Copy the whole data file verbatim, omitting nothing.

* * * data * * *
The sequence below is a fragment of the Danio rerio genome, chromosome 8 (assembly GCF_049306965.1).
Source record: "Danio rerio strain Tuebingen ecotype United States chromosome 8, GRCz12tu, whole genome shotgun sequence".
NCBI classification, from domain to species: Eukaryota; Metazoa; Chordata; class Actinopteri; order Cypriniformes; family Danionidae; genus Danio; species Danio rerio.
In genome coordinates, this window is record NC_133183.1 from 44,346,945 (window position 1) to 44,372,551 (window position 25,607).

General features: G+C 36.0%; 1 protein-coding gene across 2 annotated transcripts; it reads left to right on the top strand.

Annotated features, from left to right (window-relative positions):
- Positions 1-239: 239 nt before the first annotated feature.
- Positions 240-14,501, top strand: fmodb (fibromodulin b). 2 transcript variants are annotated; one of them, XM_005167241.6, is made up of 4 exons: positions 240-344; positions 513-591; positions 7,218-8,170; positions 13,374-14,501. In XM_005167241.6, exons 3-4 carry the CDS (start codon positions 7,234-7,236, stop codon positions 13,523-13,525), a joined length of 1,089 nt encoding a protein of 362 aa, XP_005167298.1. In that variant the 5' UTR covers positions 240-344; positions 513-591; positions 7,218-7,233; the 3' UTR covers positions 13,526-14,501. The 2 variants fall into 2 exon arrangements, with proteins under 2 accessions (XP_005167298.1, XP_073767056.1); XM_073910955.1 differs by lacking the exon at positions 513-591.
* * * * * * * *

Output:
The sequence below is a fragment of the Danio rerio genome, chromosome 8 (assembly GCF_049306965.1).
Source record: "Danio rerio strain Tuebingen ecotype United States chromosome 8, GRCz12tu, whole genome shotgun sequence".
NCBI classification, from domain to species: Eukaryota; Metazoa; Chordata; class Actinopteri; order Cypriniformes; family Danionidae; genus Danio; species Danio rerio.
In genome coordinates, this window is record NC_133183.1 from 44,346,945 (window position 1) to 44,372,551 (window position 25,607).

General features: G+C 36.0%; 1 protein-coding gene across 2 annotated transcripts; it reads left to right on the top strand.

Annotated features, from left to right (window-relative positions):
- Positions 1-239: 239 nt before the first annotated feature.
- Positions 240-14,501, top strand: fmodb (fibromodulin b). 2 transcript variants are annotated; one of them, XM_005167241.6, is made up of 4 exons: positions 240-344; positions 513-591; positions 7,218-8,170; positions 13,374-14,501. In XM_005167241.6, exons 3-4 carry the CDS (start codon positions 7,234-7,236, stop codon positions 13,523-13,525), a joined length of 1,089 nt encoding a protein of 362 aa, XP_005167298.1. In that variant the 5' UTR covers positions 240-344; positions 513-591; positions 7,218-7,233; the 3' UTR covers positions 13,526-14,501. The 2 variants fall into 2 exon arrangements, with proteins under 2 accessions (XP_005167298.1, XP_073767056.1); XM_073910955.1 differs by lacking the exon at positions 513-591.